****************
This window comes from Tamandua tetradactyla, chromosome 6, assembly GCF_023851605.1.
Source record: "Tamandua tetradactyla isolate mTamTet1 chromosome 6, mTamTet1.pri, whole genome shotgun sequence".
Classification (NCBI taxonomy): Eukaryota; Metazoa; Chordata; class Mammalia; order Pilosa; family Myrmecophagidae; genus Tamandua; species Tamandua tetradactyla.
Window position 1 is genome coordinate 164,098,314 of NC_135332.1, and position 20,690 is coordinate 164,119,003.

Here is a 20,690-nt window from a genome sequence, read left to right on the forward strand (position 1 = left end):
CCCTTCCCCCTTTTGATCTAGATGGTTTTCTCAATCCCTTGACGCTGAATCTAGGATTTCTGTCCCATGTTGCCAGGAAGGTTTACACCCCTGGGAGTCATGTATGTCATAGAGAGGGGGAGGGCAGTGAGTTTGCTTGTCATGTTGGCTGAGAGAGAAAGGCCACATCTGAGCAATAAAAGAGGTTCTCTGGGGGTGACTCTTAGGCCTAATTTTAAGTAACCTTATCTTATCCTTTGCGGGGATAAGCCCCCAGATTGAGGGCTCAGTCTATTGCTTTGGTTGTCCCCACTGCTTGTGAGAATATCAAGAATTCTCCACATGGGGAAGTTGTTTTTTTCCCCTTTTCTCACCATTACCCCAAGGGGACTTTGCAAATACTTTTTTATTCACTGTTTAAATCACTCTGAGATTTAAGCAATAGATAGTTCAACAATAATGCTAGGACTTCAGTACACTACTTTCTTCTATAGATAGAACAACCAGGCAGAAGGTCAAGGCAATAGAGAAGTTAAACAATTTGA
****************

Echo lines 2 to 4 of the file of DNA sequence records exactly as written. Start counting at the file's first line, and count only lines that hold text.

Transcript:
Source record: "Tamandua tetradactyla isolate mTamTet1 chromosome 6, mTamTet1.pri, whole genome shotgun sequence".
Classification (NCBI taxonomy): Eukaryota; Metazoa; Chordata; class Mammalia; order Pilosa; family Myrmecophagidae; genus Tamandua; species Tamandua tetradactyla.
Window position 1 is genome coordinate 164,098,314 of NC_135332.1, and position 20,690 is coordinate 164,119,003.